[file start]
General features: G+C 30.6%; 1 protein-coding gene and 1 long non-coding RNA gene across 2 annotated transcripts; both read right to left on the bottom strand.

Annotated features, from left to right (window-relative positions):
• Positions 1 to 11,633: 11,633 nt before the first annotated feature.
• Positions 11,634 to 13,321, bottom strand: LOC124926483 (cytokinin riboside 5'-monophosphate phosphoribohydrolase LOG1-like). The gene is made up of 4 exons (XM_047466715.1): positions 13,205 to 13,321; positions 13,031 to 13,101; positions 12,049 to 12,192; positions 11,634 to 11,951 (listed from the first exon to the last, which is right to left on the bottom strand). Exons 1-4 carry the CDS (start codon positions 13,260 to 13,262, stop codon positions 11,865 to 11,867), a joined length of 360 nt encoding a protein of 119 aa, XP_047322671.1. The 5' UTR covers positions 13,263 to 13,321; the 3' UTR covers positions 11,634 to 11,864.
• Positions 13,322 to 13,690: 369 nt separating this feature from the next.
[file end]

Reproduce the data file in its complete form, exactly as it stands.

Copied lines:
General features: G+C 30.6%; 1 protein-coding gene and 1 long non-coding RNA gene across 2 annotated transcripts; both read right to left on the bottom strand.

Annotated features, from left to right (window-relative positions):
• Positions 1 to 11,633: 11,633 nt before the first annotated feature.
• Positions 11,634 to 13,321, bottom strand: LOC124926483 (cytokinin riboside 5'-monophosphate phosphoribohydrolase LOG1-like). The gene is made up of 4 exons (XM_047466715.1): positions 13,205 to 13,321; positions 13,031 to 13,101; positions 12,049 to 12,192; positions 11,634 to 11,951 (listed from the first exon to the last, which is right to left on the bottom strand). Exons 1-4 carry the CDS (start codon positions 13,260 to 13,262, stop codon positions 11,865 to 11,867), a joined length of 360 nt encoding a protein of 119 aa, XP_047322671.1. The 5' UTR covers positions 13,263 to 13,321; the 3' UTR covers positions 11,634 to 11,864.
• Positions 13,322 to 13,690: 369 nt separating this feature from the next.